Setting: 3 academic medical centers.

Patients: 307 participants with a mean age of 45.5 years (SD, 9.7 years) and mean body mass index of 36.1 kg/m2 (SD, 3.5 kg/m2).

Intervention: A low-carbohydrate diet, which consisted of limited carbohydrate intake (20 g/d for 3 months) in the form of low–glycemic index vegetables with unrestricted consumption of fat and protein. After 3 months, participants in the low-carbohydrate diet group increased their carbohydrate intake (5 g/d per wk) until a stable and desired weight was achieved. A low-fat diet consisted of limited energy intake (1200 to 1800 kcal/d; ≤30% calories from fat). Both diets were combined with comprehensive behavioral treatment.

Measurements: Weight at 2 years was the primary outcome. Secondary measures included weight at 3, 6, and 12 months and serum lipid concentrations, blood pressure, urinary ketones, symptoms, bone mineral density, and body composition throughout the study.

Results: Weight loss was approximately 11 kg (11%) at 1 year and 7 kg (7%) at 2 years. There were no differences in weight, body composition, or bone mineral density between the groups at any time point. During the first 6 months, the low-carbohydrate diet group had greater reductions in diastolic blood pressure, triglyceride levels, and very-low-density lipoprotein cholesterol levels, lesser reductions in low-density lipoprotein cholesterol levels, and more adverse symptoms than did the low-fat diet group. The low-carbohydrate diet group had greater increases in high-density lipoprotein cholesterol levels at all time points, approximating a 23% increase at 2 years.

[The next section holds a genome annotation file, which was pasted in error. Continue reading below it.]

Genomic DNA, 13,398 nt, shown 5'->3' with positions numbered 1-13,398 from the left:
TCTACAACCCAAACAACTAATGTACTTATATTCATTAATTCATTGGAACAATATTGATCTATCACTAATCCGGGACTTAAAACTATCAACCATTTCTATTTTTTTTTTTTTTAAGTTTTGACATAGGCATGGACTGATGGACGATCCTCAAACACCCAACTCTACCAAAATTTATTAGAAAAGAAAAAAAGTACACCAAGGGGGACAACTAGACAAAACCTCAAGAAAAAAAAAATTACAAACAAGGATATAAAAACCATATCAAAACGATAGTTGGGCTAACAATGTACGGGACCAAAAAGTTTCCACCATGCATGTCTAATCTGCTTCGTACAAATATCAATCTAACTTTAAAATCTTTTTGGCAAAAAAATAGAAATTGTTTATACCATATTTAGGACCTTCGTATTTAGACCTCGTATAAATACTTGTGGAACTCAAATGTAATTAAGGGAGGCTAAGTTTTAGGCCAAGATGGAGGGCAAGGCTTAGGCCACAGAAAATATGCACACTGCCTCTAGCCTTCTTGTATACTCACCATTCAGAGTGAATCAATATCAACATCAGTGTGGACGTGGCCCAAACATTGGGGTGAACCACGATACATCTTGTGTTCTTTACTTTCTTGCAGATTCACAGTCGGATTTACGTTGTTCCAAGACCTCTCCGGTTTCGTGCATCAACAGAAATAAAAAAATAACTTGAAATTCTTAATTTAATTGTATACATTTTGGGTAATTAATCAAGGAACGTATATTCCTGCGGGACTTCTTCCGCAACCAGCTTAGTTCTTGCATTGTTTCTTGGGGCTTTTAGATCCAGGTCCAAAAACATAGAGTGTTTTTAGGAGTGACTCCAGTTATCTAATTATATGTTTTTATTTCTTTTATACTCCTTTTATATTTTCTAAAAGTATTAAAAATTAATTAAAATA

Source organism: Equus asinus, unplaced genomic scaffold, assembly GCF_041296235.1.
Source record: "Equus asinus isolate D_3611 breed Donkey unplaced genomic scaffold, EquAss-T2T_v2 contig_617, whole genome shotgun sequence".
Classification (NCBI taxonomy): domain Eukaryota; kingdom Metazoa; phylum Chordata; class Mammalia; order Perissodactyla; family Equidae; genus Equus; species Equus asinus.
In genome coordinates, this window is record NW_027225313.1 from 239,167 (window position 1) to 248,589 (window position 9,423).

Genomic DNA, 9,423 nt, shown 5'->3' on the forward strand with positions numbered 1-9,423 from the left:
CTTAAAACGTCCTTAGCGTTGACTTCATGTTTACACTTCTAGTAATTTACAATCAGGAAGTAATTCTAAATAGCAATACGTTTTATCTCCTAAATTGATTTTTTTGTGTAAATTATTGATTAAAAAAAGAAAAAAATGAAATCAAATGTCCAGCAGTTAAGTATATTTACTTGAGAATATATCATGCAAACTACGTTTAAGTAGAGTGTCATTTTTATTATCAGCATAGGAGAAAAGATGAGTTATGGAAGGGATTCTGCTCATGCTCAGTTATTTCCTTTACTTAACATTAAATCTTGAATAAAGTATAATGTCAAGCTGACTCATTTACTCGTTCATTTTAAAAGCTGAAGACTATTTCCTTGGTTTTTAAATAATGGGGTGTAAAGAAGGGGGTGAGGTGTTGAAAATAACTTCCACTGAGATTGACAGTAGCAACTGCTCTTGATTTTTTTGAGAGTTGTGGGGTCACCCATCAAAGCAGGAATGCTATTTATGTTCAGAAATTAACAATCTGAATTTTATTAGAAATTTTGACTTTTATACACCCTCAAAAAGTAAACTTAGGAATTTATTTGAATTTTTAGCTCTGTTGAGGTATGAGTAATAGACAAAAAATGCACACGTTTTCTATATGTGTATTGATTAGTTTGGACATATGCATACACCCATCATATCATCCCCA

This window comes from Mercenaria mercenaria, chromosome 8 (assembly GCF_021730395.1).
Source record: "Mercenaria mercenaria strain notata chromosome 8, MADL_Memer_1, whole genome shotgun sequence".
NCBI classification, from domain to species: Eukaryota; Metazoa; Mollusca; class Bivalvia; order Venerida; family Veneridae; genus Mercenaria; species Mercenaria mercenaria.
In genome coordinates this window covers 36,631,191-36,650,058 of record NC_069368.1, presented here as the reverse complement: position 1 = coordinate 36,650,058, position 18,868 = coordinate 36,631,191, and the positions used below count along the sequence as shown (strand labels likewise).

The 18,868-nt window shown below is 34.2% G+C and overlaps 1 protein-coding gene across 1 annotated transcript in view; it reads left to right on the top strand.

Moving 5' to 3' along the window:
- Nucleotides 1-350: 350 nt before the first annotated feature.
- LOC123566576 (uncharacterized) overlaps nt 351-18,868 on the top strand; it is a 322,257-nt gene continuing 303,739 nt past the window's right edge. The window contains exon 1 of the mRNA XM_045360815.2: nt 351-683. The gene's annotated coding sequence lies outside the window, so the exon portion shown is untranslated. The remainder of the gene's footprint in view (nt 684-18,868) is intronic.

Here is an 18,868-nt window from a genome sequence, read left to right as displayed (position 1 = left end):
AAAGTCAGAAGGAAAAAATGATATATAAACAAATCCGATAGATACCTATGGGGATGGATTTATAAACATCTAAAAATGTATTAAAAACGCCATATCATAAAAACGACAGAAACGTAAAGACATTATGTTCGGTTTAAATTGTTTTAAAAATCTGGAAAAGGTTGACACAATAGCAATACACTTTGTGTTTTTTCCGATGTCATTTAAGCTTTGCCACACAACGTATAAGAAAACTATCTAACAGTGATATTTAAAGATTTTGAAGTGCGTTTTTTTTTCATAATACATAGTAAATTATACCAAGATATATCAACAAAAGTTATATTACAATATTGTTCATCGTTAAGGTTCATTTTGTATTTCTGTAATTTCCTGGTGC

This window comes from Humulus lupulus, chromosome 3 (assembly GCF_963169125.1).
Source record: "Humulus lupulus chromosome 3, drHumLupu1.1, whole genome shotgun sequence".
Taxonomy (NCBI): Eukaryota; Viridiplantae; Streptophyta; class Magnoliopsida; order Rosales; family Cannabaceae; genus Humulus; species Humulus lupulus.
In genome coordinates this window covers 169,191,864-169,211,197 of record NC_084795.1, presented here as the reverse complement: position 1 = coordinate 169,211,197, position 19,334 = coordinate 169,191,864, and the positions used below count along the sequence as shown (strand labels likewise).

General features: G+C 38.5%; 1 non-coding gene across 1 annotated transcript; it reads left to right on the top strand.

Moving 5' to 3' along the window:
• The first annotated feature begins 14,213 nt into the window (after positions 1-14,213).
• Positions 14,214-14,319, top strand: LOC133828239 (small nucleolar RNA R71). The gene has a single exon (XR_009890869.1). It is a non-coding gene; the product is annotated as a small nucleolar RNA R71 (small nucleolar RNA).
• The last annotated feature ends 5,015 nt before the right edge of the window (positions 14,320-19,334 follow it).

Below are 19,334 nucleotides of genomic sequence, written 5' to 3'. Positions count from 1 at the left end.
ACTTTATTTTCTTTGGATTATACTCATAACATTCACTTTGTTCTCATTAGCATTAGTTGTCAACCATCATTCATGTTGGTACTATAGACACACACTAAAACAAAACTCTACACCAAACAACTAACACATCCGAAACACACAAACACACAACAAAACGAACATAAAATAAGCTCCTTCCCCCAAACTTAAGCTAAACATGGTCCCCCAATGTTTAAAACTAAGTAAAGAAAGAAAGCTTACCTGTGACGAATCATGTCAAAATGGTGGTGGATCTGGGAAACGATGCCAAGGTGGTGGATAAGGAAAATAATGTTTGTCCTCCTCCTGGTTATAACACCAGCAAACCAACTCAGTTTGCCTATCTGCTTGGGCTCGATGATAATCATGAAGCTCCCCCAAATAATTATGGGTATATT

Limitation: Intensive behavioral treatment was provided, patients with dyslipidemia and diabetes were excluded, and attrition at 2 years was high.

Conclusion: Successful weight loss can be achieved with either a low-fat or low-carbohydrate diet when coupled with behavioral treatment. A low-carbohydrate diet is associated with favorable changes in cardiovascular disease risk factors at 2 years.

Primary Funding Source: National Institutes of Health.

Figures

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Figure 1.
Study flow diagram.

“In treatment” refers to the participants who were still in treatment but did not complete the assessment. “Discontinued treatment” refers to the participants who formally withdrew from the study or could not be contacted (that is, lost to follow-up).

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Figure 2.
Predicted absolute mean change in body weight for participants in the low-fat and low-carbohydrate diet groups, based on a random-effects linear model.

Error bars represent 95% CIs.

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Figure 3.